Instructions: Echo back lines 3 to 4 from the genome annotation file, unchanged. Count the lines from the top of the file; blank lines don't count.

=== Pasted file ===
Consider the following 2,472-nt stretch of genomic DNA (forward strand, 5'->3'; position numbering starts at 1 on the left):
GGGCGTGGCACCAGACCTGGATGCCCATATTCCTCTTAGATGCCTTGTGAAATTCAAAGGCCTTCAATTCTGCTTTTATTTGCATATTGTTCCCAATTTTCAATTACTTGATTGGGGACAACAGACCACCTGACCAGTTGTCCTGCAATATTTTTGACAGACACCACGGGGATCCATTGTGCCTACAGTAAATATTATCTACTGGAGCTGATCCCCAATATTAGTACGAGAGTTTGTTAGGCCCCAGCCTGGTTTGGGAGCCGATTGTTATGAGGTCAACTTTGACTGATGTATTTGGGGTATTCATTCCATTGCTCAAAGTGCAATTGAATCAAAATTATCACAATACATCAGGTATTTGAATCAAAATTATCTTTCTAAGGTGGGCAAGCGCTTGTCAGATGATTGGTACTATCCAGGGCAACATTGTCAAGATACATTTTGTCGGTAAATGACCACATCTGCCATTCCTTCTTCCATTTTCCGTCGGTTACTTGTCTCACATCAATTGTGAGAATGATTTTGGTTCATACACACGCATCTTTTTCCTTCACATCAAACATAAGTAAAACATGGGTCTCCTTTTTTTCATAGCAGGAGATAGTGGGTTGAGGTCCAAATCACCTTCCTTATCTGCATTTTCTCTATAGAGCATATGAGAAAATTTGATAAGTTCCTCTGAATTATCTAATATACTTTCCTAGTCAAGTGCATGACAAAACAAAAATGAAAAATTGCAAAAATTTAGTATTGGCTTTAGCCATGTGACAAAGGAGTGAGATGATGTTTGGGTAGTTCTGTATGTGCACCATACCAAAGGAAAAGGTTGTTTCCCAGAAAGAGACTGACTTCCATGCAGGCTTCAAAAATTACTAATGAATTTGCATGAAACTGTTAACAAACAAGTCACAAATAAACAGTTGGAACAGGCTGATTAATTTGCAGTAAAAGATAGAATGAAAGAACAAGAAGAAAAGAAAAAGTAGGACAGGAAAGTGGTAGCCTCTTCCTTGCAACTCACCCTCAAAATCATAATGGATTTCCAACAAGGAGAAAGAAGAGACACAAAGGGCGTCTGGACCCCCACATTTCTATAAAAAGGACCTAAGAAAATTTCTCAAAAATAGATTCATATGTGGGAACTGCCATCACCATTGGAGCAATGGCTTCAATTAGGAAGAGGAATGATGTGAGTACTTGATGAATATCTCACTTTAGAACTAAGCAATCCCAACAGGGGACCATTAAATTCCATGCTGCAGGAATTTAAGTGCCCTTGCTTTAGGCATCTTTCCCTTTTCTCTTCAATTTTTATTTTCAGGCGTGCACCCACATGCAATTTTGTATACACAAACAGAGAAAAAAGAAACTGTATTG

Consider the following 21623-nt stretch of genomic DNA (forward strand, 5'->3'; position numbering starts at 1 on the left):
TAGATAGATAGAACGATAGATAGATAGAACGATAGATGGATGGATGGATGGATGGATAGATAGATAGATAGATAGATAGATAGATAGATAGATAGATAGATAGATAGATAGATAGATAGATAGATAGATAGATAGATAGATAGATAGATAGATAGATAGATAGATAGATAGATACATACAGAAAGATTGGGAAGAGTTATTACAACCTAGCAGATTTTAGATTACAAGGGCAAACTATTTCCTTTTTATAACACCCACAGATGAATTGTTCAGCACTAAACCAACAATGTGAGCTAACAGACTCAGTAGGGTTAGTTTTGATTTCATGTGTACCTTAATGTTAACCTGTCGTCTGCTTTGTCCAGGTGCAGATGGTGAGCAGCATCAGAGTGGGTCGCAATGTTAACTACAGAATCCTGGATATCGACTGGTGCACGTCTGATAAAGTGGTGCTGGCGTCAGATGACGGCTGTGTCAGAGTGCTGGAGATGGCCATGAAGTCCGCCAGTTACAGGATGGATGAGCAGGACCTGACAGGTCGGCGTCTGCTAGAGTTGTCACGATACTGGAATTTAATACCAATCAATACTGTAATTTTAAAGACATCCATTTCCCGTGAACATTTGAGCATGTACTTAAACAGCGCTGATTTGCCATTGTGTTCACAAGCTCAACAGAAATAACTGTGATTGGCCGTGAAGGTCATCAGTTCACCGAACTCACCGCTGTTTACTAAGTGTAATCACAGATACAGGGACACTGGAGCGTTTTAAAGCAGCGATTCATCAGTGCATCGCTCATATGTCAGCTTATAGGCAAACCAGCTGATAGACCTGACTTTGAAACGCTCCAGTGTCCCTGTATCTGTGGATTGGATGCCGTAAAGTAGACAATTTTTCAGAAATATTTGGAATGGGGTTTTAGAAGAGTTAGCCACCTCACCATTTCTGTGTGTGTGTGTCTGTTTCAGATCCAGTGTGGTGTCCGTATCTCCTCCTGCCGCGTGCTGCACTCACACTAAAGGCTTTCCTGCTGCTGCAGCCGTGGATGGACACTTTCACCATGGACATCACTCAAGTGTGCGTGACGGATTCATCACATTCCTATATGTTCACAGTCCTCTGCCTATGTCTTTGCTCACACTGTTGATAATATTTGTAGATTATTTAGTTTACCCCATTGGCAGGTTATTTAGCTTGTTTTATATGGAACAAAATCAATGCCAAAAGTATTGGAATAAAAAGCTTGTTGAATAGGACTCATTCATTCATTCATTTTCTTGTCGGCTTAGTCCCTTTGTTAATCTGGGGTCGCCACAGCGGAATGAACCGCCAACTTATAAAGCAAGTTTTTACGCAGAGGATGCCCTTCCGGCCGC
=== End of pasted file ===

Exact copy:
Consider the following 21623-nt stretch of genomic DNA (forward strand, 5'->3'; position numbering starts at 1 on the left):
TAGATAGATAGAACGATAGATAGATAGAACGATAGATGGATGGATGGATGGATGGATAGATAGATAGATAGATAGATAGATAGATAGATAGATAGATAGATAGATAGATAGATAGATAGATAGATAGATAGATAGATAGATAGATAGATAGATAGATAGATAGATAGATAGATACATACAGAAAGATTGGGAAGAGTTATTACAACCTAGCAGATTTTAGATTACAAGGGCAAACTATTTCCTTTTTATAACACCCACAGATGAATTGTTCAGCACTAAACCAACAATGTGAGCTAACAGACTCAGTAGGGTTAGTTTTGATTTCATGTGTACCTTAATGTTAACCTGTCGTCTGCTTTGTCCAGGTGCAGATGGTGAGCAGCATCAGAGTGGGTCGCAATGTTAACTACAGAATCCTGGATATCGACTGGTGCACGTCTGATAAAGTGGTGCTGGCGTCAGATGACGGCTGTGTCAGAGTGCTGGAGATGGCCATGAAGTCCGCCAGTTACAGGATGGATGAGCAGGACCTGACAGGTCGGCGTCTGCTAGAGTTGTCACGATACTGGAATTTAATACCAATCAATACTGTAATTTTAAAGACATCCATTTCCCGTGAACATTTGAGCATGTACTTAAACAGCGCTGATTTGCCATTGTGTTCACAAGCTCAACAGAAATAACTGTGATTGGCCGTGAAGGTCATCAGTTCACCGAACTCACCGCTGTTTACTAAGTGTAATCACAGATACAGGGACACTGGAGCGTTTTAAAGCAGCGATTCATCAGTGCATCGCTCATATGTCAGCTTATAGGCAAACCAGCTGATAGACCTGACTTTGAAACGCTCCAGTGTCCCTGTATCTGTGGATTGGATGCCGTAAAGTAGACAATTTTTCAGAAATATTTGGAATGGGGTTTTAGAAGAGTTAGCCACCTCACCATTTCTGTGTGTGTGTGTCTGTTTCAGATCCAGTGTGGTGTCCGTATCTCCTCCTGCCGCGTGCTGCACTCACACTAAAGGCTTTCCTGCTGCTGCAGCCGTGGATGGACACTTTCACCATGGACATCACTCAAGTGTGCGTGACGGATTCATCACATTCCTATATGTTCACAGTCCTCTGCCTATGTCTTTGCTCACACTGTTGATAATATTTGTAGATTATTTAGTTTACCCCATTGGCAGGTTATTTAGCTTGTTTTATATGGAACAAAATCAATGCCAAAAGTATTGGAATAAAAAGCTTGTTGAATAGGACTCATTCATTCATTCATTTTCTTGTCGGCTTAGTCCCTTTGTTAATCTGGGGTCGCCACAGCGGAATGAACCGCCAACTTATAAAGCAAGTTTTTACGCAGAGGATGCCCTTCCGGCCGC